of these cells. The effects vary from improving bone marrow niche environment and pro-apoptotic stimuli to promoting our
own stem/progenitor cell repair mechanisms on our ageing vasculature.
The subsequent review by Beaumont et al.  uses masters athlete’s as a model of lifelong exercisers, and the differences
in cardiac structure and function between master’s athlete’s and inactive older people. We observe that masters athletes display
better diastolic function than sedentary age-matched controls, which appears to be maintained into the 8th decade of life. Interestingly,
the review does not demonstrate much evidence on differences in systolic function, and a much debated measure of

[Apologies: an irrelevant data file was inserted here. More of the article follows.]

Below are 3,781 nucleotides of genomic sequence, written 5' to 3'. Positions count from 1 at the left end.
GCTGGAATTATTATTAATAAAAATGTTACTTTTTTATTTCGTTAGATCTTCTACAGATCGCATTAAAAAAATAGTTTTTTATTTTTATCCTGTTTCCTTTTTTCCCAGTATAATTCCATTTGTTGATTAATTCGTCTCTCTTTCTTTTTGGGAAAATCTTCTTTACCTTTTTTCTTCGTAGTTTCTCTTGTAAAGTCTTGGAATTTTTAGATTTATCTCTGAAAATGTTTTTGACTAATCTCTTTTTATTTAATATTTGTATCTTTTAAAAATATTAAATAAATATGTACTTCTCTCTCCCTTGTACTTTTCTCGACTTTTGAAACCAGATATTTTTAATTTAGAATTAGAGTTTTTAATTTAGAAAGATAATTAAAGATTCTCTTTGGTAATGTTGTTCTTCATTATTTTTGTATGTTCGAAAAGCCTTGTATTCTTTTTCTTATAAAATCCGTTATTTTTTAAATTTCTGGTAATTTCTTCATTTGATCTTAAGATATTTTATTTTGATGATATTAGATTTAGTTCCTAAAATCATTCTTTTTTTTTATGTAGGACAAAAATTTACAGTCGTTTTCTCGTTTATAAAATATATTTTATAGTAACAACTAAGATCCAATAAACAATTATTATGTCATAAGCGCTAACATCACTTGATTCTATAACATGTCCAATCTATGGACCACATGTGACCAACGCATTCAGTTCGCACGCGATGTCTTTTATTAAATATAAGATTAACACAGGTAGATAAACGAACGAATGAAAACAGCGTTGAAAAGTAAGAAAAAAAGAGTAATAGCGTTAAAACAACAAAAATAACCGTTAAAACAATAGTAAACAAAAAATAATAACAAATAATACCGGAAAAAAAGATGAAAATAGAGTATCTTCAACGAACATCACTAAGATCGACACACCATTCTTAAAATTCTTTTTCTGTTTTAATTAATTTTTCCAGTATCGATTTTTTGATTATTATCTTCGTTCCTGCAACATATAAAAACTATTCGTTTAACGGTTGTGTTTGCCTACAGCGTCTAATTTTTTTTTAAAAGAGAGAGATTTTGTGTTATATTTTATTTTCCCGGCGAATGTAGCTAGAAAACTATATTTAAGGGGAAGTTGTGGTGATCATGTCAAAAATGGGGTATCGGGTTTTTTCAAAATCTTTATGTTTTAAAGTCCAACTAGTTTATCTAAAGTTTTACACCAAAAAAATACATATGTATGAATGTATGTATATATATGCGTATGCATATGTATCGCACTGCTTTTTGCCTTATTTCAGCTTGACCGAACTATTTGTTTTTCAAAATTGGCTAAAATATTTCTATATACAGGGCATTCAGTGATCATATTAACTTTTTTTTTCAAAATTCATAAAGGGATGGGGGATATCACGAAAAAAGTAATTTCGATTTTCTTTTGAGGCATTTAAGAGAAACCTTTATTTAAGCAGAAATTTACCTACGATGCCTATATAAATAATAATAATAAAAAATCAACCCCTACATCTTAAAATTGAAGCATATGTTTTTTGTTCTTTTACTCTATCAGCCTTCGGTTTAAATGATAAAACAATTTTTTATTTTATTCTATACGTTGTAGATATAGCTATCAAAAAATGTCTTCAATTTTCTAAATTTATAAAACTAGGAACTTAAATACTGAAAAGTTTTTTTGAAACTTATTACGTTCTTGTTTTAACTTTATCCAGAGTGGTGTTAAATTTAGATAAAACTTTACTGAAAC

systolic function, ejection fraction, does not appear to be different between sedentary controls and masters athletes, being suggestive
that lifelong exercise does not improve cardiac health via modulations in ejection fraction.
The final review in our collection, by Peace et al. , provides an insight into carotid and coronary arterial function, with
subsequent focus on the role of advancing age on both, and the potential for exercise to act as a countermeasure for the agingassociated
deleterious effects. They also purport that, since coronary artery function is difficult and incredibly invasive to
measure and quantify, that we can use carotid artery function as a surrogate, as it appears to show similar structural and functional
changes with disease conditions, offering clinicians and researchers a non-invasive global measure of arterial function